The rhododendron blossoms in my Brooklyn backyard never last long enough.
These blooms are like huge wads of crepe-paper pompoms. I will remember this spring of 2019 as a glorious one; the rhododendrons were especially larger and more numerous than in previous years. Is it any wonder then that as the thermometer climbs over 90 degrees today that I long for the cool spring days of softer light and intense pink colors? But it is summer: I delicately prune off the spent flowers, I run the sprinkler each morning to provide the necessary water, and I watch out for chewing and boring insects as instructed by the arborist. I remember the winter when the freezing temperatures cause the leaves to contract and curl in tightly and I always wonder if the 20-year-old twin shrubs will survive. Then it’s once again spring, and the process—hopefully—will begin anew.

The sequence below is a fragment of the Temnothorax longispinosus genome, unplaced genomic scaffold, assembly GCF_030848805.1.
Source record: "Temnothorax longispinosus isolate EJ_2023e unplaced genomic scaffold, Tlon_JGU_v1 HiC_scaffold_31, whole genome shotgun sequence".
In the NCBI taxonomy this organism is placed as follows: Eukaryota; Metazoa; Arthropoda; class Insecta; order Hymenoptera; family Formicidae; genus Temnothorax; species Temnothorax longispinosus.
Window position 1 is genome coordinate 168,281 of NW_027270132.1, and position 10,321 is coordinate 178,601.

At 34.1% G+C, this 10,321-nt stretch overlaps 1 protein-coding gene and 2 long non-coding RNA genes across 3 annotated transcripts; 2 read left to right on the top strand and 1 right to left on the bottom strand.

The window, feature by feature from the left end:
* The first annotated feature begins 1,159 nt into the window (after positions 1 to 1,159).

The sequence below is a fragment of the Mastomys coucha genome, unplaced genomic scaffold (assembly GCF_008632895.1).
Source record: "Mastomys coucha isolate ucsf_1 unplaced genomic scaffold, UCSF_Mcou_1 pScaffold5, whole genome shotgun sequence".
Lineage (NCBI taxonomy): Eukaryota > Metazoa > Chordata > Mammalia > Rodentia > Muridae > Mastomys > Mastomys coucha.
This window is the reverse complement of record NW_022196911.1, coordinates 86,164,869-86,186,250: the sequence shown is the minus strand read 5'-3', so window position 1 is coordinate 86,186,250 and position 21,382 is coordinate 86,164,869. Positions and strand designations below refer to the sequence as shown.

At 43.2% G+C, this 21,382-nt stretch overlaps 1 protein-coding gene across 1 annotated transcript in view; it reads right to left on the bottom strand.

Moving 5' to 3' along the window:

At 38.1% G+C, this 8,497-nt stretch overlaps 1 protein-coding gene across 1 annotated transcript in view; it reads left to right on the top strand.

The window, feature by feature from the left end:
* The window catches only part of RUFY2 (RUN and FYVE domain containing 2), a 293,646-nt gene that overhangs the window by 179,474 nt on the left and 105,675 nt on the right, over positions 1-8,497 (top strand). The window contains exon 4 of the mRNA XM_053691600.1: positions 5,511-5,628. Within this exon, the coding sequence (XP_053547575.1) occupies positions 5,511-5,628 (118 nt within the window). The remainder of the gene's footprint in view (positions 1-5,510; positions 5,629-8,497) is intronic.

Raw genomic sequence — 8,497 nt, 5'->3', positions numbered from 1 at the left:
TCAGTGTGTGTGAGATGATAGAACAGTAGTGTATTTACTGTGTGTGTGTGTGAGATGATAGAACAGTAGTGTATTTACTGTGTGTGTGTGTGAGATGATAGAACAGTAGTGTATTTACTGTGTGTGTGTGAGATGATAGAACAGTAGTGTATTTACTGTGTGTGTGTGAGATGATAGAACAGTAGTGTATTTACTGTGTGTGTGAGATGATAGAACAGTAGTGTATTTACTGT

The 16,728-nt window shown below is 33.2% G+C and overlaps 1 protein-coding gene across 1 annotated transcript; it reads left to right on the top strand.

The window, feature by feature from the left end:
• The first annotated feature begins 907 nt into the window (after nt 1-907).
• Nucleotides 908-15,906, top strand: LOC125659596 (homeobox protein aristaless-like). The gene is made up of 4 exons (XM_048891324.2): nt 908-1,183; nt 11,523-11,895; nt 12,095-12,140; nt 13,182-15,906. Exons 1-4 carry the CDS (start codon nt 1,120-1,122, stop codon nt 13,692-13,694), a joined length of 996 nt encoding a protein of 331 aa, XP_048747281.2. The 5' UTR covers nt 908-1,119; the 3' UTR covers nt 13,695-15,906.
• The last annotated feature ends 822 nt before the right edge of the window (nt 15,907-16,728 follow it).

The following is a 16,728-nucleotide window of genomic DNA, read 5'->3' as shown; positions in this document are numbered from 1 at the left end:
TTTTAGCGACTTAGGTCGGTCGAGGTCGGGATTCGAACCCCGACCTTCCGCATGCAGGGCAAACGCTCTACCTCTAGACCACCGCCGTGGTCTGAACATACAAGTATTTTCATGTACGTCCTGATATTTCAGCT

Painting the rhodos in the studio extended the season a bit. I opted to work this on a piece of Aquabord and it took some trial and error to remember the challenges of working on this surface. Paint doesn’t adhere as easily, layering washes is more difficult, yet the ability to remove paint and lighten up areas is fun to work with. I explored the dappled light in the background as a contrast to the shape of the blossoms. Next up, I will seal the surface of the watercolor with fixative and varnish, and it will be ready to display without a traditional frame.
Aquabord, 12″ x 16″